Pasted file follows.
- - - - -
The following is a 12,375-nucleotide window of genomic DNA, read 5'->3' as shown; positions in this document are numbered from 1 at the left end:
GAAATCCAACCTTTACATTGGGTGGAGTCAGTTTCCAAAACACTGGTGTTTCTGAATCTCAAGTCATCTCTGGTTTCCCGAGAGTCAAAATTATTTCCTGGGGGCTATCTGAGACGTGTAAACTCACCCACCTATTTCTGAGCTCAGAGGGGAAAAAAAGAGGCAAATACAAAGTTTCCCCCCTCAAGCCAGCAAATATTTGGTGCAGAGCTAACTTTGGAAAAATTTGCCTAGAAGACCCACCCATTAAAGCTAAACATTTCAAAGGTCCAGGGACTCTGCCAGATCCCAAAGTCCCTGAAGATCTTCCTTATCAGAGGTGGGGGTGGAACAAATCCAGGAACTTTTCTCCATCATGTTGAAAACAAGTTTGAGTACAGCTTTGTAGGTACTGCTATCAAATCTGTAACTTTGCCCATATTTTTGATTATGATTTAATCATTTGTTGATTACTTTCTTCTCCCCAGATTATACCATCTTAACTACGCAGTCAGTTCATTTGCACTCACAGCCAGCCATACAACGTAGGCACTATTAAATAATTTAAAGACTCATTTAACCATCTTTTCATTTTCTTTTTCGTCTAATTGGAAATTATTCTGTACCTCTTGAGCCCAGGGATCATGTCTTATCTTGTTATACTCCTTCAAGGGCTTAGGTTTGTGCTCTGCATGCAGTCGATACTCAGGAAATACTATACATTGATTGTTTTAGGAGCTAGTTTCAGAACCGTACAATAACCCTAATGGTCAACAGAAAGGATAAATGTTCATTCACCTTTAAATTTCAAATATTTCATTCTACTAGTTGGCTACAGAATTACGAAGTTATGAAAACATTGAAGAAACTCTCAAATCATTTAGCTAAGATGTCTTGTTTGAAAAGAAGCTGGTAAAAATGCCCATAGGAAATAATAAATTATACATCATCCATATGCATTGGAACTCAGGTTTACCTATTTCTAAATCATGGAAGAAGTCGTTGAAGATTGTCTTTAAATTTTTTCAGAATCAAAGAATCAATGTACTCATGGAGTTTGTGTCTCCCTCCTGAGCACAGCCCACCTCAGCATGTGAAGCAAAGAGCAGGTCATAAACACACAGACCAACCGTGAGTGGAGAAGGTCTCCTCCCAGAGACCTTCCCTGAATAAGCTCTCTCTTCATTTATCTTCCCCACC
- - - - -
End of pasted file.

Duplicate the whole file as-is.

The following is a 12,375-nucleotide window of genomic DNA, read 5'->3' as shown; positions in this document are numbered from 1 at the left end:
GAAATCCAACCTTTACATTGGGTGGAGTCAGTTTCCAAAACACTGGTGTTTCTGAATCTCAAGTCATCTCTGGTTTCCCGAGAGTCAAAATTATTTCCTGGGGGCTATCTGAGACGTGTAAACTCACCCACCTATTTCTGAGCTCAGAGGGGAAAAAAAGAGGCAAATACAAAGTTTCCCCCCTCAAGCCAGCAAATATTTGGTGCAGAGCTAACTTTGGAAAAATTTGCCTAGAAGACCCACCCATTAAAGCTAAACATTTCAAAGGTCCAGGGACTCTGCCAGATCCCAAAGTCCCTGAAGATCTTCCTTATCAGAGGTGGGGGTGGAACAAATCCAGGAACTTTTCTCCATCATGTTGAAAACAAGTTTGAGTACAGCTTTGTAGGTACTGCTATCAAATCTGTAACTTTGCCCATATTTTTGATTATGATTTAATCATTTGTTGATTACTTTCTTCTCCCCAGATTATACCATCTTAACTACGCAGTCAGTTCATTTGCACTCACAGCCAGCCATACAACGTAGGCACTATTAAATAATTTAAAGACTCATTTAACCATCTTTTCATTTTCTTTTTCGTCTAATTGGAAATTATTCTGTACCTCTTGAGCCCAGGGATCATGTCTTATCTTGTTATACTCCTTCAAGGGCTTAGGTTTGTGCTCTGCATGCAGTCGATACTCAGGAAATACTATACATTGATTGTTTTAGGAGCTAGTTTCAGAACCGTACAATAACCCTAATGGTCAACAGAAAGGATAAATGTTCATTCACCTTTAAATTTCAAATATTTCATTCTACTAGTTGGCTACAGAATTACGAAGTTATGAAAACATTGAAGAAACTCTCAAATCATTTAGCTAAGATGTCTTGTTTGAAAAGAAGCTGGTAAAAATGCCCATAGGAAATAATAAATTATACATCATCCATATGCATTGGAACTCAGGTTTACCTATTTCTAAATCATGGAAGAAGTCGTTGAAGATTGTCTTTAAATTTTTTCAGAATCAAAGAATCAATGTACTCATGGAGTTTGTGTCTCCCTCCTGAGCACAGCCCACCTCAGCATGTGAAGCAAAGAGCAGGTCATAAACACACAGACCAACCGTGAGTGGAGAAGGTCTCCTCCCAGAGACCTTCCCTGAATAAGCTCTCTCTTCATTTATCTTCCCCACC